Pure has more ambition. This extra round definitely shows that. But here is the story (IMHO) the other way around; I see both HP and DELL hugely benefitting from an acquisition of PureStorage where Pure might want to try independancy. After all, how much is there left for the founders to grab at a 500mln funding in total? This valuation at 3bln is probably never going to happen. I fear that Pure is at the point where FusionIO was a few years back: too small to win, too big and too expensive to get acquired. Burning that cash and carving market share is probably the only way forward in the near future.

    2. I forgot to answer your last point towards all the other all flash startups and the fact that PureStorage gets more flair. To grow an independent company you need more than a great product. You also need a great company build with (a lot of) great people. To grow a company to its size that it can be disruptive enough in the long run, you’ll either need a quick cash flow positive (ex Veeam) or you need cash to burn. PureStorage just got $225mln extra cash to burn to grow it’s sales and marketing force while still not being cash flow positive. This is today their biggest advantage of all other all-flash vendors that have not been acquired yet. Next to that they appear to have a great product as well 🙂

    1. Thanx for adding that one, must have missed it. Added to the list. I could have added the humongous acquisition of Isilon for $2.25bln in cash but I found no pre-acquisition funding numbers which was the reason of this post.

    1. This is very much of a ‘it depends’ answer. First of all – and this comes from a bigger discussion wth Stephen Foskett – there is a big chance that there is no such thing as an all-flash-market. The question is more of an all-purpose storage market or a dedicated workload market. In the all-purpose market PureStorage lines up against ANY mid-tier array, including all Hybrids like Tintri, Nimble and Tegile.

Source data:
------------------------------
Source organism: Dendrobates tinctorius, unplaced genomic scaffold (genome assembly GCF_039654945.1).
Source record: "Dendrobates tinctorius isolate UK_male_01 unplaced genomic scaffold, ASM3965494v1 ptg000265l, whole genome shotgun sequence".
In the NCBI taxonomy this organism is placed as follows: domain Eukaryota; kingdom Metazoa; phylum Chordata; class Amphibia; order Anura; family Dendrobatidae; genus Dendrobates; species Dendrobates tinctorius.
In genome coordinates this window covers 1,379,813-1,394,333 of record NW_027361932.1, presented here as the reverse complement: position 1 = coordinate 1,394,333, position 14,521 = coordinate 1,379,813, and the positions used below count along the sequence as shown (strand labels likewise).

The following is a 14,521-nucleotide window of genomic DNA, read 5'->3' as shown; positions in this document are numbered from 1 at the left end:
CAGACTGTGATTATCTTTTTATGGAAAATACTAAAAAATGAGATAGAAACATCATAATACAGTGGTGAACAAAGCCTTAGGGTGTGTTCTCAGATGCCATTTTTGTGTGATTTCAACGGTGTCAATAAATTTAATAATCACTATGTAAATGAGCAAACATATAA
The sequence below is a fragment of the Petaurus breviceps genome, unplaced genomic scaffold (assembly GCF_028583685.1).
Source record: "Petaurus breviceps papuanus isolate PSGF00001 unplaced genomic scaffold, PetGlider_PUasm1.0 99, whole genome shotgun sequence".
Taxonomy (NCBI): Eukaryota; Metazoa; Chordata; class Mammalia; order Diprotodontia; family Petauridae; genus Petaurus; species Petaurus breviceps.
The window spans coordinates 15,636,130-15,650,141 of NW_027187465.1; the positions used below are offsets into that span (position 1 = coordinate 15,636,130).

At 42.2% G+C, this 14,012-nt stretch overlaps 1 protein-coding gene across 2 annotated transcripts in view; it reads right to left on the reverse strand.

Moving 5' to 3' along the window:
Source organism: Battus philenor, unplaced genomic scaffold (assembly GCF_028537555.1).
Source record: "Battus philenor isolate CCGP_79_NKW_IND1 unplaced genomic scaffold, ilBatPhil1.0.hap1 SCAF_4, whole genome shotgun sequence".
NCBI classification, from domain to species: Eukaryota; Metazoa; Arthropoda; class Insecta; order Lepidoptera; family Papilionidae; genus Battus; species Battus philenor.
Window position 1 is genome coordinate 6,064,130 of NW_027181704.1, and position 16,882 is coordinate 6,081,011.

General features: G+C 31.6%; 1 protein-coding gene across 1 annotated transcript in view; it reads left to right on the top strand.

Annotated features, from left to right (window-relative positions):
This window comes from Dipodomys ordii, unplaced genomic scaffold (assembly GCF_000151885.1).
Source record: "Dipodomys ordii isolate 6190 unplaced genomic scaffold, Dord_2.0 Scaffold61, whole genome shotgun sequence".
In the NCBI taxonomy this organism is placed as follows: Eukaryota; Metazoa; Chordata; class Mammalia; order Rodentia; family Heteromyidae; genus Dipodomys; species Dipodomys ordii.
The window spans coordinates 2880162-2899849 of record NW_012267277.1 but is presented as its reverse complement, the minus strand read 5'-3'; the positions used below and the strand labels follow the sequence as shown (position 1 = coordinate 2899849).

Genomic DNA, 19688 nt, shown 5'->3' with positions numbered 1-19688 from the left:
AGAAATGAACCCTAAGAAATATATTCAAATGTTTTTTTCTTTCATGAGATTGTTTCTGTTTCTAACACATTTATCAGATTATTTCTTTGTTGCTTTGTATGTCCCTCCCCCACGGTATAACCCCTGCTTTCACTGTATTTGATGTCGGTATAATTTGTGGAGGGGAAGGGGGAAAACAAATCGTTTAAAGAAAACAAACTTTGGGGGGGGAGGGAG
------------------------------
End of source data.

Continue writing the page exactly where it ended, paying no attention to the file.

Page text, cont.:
Architecturally there is a fundamental difference between designing a storage system for flash optimization or disk optimization. In this case both solutions do apply. Tegile (Tintri and the likes) just choose disks as their second ‘tier’, whereas Pure has chosen another type of Flash as a second Tier (staged writing from SLC to MLC).

      Did I give an answer to your question? NO. Why, because there is no stacking Tegile against Pure if you do not have a specific case and/or you do not include everyone else in the market. I hope I did at least open your options instead of narrowing them down.

      Note: are you as customer/reseller or do you work for a storage vendor?

      1. I’m looking at both companies for a solution. The workload is mostly VMware environment.
        The hybrid architecture is attractive because it lowers the cost per gig while effectively achieving very high performance. Tegile claims that while they offer all-flash arrays, their hybrid system will typically provide the same performance due to the fact that the entire active workload is on SSD/DRAM while the inactive data is moved to spindles. They also claim to get the same data reduction rate with dedupe/compression as Pure.
        A big differentiator is that Tegile offers multi-protocol access (Block and File). I think Pure is a little more sexy and bit more friendly to use, but they are soo expensive.